Men at work 3 The Dustbinmen (1969–70), The Knowledge (1979) and London’s Burning (1986) Each of The Dustbinmen, The Knowledge and London’s Burning has an ensemble format in which we witness relationships between working men – and sometimes women. Dramatic tension is derived from the hierarchy within which the men work. The plot arises in The Dustbinmen and London’s Burning from the nature of the job, which involves interaction with the community at large. While rubbish-collection makes for comedy, plots about firefighting are more generically mixed and tend to

in Jack Rosenthal
Ian Aitken

The work of Grierson, Bazin and Kracauer makes up the core of what is here referred to as the intuitionist realist tradition in film theory. Most of this work has, generally, been classified as falling into the frame of’ ‘classical’ film theory, although this is an all-embracing term, often used to consign most film theory appearing before the rise of the Saussurian paradigm within one general ‘early

in Realist film theory and cinema
Theorising from the Epicentres of Our Agency, Wits University, Johannesburg, South Africa
Bibi Burger
Motlatsi Khosi
, and
Lavinia Brydon

In this co-authored review-reflection, we discuss the African Feminisms 2019 conference, offering a snapshot of the vital and emboldening African feminist work being conducted by researchers, cultural producers and creative practitioners at all levels of their careers, as well as a sense of the emotional labour that this work entails. We note the particular, shocking event that took place in South Africa just prior to the conference informed the papers, performances and ensuing discussions. We also note that the conference and many of its attendees advocated for a variety of approaches (and more than one feminism) when seeking to challenge power.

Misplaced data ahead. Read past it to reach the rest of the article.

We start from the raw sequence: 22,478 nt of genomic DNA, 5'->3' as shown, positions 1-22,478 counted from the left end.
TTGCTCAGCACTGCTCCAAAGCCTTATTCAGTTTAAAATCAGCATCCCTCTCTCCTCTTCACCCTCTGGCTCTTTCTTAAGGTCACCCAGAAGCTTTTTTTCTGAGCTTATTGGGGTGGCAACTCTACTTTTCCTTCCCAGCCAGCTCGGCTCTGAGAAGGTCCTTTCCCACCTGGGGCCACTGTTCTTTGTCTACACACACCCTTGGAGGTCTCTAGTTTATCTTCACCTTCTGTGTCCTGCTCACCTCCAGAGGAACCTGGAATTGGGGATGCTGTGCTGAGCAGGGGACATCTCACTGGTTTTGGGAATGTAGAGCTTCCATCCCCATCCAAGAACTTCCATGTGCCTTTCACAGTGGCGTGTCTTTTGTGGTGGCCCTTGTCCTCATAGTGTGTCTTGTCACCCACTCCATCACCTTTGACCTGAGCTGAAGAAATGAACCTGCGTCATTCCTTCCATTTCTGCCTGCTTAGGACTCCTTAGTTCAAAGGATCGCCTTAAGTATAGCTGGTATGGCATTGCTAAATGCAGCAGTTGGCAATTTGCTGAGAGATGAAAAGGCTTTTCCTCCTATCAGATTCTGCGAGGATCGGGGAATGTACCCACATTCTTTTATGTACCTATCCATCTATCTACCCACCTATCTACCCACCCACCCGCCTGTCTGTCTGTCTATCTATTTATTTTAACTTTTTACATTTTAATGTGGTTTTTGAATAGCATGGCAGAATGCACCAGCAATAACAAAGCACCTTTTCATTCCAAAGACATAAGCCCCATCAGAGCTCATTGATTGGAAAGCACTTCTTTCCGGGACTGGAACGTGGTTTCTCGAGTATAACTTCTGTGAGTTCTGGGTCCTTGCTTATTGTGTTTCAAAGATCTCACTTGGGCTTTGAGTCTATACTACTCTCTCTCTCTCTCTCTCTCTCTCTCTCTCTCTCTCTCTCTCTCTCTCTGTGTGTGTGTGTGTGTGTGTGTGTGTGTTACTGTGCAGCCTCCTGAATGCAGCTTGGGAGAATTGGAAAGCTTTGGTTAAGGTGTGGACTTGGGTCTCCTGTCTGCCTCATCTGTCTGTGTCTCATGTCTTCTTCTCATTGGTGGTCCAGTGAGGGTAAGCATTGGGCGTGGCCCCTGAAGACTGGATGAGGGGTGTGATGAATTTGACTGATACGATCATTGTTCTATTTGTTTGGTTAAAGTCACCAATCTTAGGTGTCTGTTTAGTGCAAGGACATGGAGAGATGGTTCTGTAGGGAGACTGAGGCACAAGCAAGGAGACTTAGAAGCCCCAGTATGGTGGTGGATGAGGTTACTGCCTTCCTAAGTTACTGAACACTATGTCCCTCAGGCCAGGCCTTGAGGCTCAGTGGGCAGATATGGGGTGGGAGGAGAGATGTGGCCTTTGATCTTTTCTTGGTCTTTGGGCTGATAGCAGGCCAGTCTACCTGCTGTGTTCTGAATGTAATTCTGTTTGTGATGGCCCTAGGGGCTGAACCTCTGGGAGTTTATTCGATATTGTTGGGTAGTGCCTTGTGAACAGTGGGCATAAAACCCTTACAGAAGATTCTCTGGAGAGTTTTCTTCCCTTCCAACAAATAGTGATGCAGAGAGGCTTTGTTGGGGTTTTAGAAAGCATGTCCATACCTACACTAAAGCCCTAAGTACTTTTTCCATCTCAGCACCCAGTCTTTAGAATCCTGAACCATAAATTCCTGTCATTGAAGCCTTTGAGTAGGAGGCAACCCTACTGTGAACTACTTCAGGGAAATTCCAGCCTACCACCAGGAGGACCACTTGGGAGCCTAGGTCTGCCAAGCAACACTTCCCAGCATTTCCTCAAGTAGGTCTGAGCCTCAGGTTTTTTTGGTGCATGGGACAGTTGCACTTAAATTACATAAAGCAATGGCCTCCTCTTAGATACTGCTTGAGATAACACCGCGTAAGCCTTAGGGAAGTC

Film Studies
Interview with Hollis Frampton
Deke Dusinberre
Ian Christie

This interview took place on 8 September, 1976, at the London Filmmakers’ Coop, Fitzroy Road, London. Frampton already had a reputation as one of the major theorist-filmmakers of the contemporary avant-garde, although his work was comparatively little known in Britain at this time.

Film Studies
The Compliment of Getting Stuck with a Fork
J. J. Murphy

Dismissed by most critics, including even those sympathetic to alternative cinema, Harmony Korine‘s Gummo (1997) presents a tabloid look at the dark underside of adolescence. It aims to provoke its audience by pushing the boundaries of acceptable good taste. In Gummo, Korine employs a more experimental collage technique in which scenes are linked, not by the cause and effect of conventional plot, but by the elusive logic of free association. This essay contextualizes Korines work within skateboard culture and the recent Modern Gothic trend toward creepy, angst ridden, and death-obsessed work by younger contemporary American artists. It argues that Gummo‘s real achievement rests on its unusual narrative syntax – the way Korine is able to weave together the films disparate scenes and events to create a viscerally assaulting, Modern Gothic portrait of the notion of “difference” in its various manifestations.

Film Studies